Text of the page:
The Food and Drugs Authority (FDA) has been urged to ban the sale of herbal medicines with preparation from certain plants containing pyrrolizidine alkaloid (PA), a dangerous toxin that destroys the liver.
According to a lecturer at the Department of Food Science and Technology at the Ho Technical University (HTU), Dr Emmanuel Letsyo, in spite of the poisonous nature of PA plants, certain herbal medicine producers were using them to prepare products for human consumption.
He named the four common PA plants as chromolaena odorata, commonly known as ‘acheampong’, and crotalaria retusa, which is commonly referred to as Devil bean with no known local names.
The rest are ageratum conyzoides (known in Twi as ‘guakuro’, in GaDangme as ‘ntumlumlu’ and in Ewe as ‘mina’ or ‘nyigbe’) and heliotropium indicum (known in Ewe as ‘koklototsu’ or ‘agama-ble’, in Twi as ‘akomfem atriko’, in Hausa as ‘kaikashin’ or ‘korama’ and GaDangme as ‘kokodenebaa’).
Speaking to journalists after making a presentation at the fouth National Food Hygiene, Safety and Sanitation Conference at the HTU, Dr Letsyo, who researches in areas including plant contaminants in foodstuffs and herbal products, disclosed that a research conducted by a team from Germany showed that some herbal medicines in Ghana contained that toxin.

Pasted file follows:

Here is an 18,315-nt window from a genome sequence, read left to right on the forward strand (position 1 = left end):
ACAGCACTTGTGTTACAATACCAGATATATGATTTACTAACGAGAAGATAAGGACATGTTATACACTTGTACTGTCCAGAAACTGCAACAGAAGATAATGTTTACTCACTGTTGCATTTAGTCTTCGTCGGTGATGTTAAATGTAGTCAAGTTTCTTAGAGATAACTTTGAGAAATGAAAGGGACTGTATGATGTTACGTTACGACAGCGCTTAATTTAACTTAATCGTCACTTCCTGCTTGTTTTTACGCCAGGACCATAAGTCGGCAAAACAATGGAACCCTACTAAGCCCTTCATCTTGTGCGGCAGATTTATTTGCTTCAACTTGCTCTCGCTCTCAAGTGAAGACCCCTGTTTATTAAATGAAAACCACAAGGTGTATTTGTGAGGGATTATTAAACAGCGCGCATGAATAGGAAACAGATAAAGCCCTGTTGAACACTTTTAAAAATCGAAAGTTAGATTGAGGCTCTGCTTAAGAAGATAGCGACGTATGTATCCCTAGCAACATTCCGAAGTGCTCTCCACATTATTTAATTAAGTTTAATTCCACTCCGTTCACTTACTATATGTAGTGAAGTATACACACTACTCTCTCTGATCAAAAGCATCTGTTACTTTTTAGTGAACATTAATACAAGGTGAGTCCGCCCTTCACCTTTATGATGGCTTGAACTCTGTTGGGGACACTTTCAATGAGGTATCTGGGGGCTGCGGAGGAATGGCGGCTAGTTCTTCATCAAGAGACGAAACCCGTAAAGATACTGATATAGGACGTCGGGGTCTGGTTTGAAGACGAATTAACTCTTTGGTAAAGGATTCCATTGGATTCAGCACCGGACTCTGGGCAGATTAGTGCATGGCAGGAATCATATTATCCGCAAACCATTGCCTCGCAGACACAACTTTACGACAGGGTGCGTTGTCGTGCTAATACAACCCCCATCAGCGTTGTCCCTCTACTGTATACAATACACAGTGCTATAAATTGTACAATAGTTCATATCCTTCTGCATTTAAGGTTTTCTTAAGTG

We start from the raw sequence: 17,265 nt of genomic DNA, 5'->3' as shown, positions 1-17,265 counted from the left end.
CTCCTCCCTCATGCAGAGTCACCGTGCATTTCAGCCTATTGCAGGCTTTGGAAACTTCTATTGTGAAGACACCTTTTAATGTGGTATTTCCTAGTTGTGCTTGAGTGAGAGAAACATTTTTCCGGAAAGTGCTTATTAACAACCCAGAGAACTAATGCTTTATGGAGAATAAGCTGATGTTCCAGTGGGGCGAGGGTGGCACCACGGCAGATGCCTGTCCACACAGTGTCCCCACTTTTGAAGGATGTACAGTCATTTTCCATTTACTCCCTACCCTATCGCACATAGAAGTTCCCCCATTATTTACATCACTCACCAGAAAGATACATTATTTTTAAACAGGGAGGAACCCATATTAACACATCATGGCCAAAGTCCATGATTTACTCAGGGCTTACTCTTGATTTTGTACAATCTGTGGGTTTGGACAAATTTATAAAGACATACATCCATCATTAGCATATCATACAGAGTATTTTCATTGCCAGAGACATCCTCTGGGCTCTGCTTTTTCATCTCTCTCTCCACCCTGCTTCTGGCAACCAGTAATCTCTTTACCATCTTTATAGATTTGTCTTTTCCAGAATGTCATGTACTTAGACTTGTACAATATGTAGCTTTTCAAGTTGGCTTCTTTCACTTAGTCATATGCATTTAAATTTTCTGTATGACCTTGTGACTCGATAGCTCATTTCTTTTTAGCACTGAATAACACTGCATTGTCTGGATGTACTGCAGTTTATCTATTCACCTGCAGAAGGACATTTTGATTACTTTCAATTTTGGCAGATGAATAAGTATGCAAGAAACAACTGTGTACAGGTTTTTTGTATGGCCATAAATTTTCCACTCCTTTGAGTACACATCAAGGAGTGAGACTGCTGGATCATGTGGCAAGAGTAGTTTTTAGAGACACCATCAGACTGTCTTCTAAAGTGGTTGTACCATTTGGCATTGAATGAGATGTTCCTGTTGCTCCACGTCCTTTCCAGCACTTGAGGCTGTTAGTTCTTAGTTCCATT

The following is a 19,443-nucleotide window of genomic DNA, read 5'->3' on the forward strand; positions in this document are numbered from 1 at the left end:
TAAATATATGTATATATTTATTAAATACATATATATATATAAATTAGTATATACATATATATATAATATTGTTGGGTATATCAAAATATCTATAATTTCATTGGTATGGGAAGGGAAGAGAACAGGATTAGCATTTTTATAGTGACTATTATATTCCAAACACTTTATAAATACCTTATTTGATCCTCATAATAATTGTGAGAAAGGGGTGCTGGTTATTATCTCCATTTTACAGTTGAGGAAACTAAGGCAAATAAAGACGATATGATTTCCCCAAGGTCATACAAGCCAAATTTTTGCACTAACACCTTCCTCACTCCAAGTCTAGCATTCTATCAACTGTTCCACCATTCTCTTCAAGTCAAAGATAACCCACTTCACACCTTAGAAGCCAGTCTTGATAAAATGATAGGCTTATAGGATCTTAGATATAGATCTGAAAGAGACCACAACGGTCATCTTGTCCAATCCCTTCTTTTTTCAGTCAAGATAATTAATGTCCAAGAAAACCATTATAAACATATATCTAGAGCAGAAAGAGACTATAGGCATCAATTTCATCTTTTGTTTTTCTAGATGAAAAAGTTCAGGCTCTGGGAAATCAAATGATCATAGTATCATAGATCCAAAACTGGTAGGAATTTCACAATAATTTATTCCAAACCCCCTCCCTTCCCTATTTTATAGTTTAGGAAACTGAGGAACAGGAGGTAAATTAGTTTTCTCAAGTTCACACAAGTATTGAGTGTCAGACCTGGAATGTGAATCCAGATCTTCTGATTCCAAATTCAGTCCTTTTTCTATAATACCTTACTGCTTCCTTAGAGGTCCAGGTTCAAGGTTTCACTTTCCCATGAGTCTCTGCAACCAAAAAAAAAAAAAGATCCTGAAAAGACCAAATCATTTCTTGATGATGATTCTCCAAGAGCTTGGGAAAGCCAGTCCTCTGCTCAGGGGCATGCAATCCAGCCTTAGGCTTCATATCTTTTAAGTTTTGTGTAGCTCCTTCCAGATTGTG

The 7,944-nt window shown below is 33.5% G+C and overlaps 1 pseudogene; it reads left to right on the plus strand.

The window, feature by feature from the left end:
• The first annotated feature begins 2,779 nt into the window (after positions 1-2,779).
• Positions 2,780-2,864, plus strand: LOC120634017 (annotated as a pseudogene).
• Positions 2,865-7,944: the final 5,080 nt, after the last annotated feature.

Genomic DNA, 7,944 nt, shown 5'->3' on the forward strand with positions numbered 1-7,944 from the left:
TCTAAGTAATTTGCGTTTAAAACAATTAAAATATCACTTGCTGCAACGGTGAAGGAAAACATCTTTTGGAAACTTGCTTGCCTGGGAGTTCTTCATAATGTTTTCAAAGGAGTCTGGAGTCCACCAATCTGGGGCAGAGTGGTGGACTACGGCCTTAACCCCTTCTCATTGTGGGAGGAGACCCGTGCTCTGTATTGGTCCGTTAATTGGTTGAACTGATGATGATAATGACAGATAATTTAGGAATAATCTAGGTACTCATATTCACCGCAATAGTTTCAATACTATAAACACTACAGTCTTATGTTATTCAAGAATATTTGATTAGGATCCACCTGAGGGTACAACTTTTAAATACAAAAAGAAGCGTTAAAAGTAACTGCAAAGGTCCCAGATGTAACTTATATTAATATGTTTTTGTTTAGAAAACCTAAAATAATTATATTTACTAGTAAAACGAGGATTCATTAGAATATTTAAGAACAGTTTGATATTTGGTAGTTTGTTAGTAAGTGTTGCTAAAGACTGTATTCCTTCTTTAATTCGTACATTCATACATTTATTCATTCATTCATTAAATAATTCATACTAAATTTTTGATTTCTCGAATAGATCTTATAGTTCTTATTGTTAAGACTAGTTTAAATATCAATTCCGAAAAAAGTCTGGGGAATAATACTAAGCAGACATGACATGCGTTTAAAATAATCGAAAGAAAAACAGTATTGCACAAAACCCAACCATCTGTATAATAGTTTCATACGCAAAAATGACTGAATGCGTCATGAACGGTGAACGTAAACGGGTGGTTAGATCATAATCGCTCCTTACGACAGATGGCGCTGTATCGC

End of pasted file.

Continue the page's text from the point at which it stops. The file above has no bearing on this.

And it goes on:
“We analysed about 60 herbal products from different shops in Ghana. Samples obtained from drug stores, pharmacies and herbal shops were sent to Germany. We realised that some of the herbal products contained some amount of PA and the amount was far higher than the limit set by regulated agencies elsewhere in the world,” he disclosed.
He said they found out that most of the samples contained ageratum conyzoides and heliotropium indicum which posed a lot of health risks to consumers.
“These two poisonous plants are actively used in the preparation of herbal medicines in the country. If nothing is done about this, it is going to destroy the livers of a lot of people,” he pointed out.
He advised the public to be on the lookout for medicines which contained those plants and also called on the FDA to do further research and ban their usage to protect the lives of the people.
The conference was on the theme: “Food-borne illness and sanitation in the era of Sustainable Development Goals (SDGs): The implication for a healthy workforce”.
The regional food safety desk officer of the FDA, Mr Elorm Yao Dordor, in a presentation on Food Safety, Food Hygiene and Food-borne Illnesses, observed that the country had experienced a number of outbreaks as a result of food-borne diseases.
According to him, when food was not handled well, it could lead to serious problems for people, saying the World Health Organisation had identified 250 known food-borne diseases, some of which were common in Ghana.
He called on the government, the food industry, academia and individuals to do more to make food safe to prevent diseases.
The acting Vice-Chancellor of the university, Prof. Emmanuel Kojo Sakyi, said the conference was an important component of the institution, which had come to stay to help think through revolutionary processes that would place the university on top of issues concerning food hygiene and safety in the country.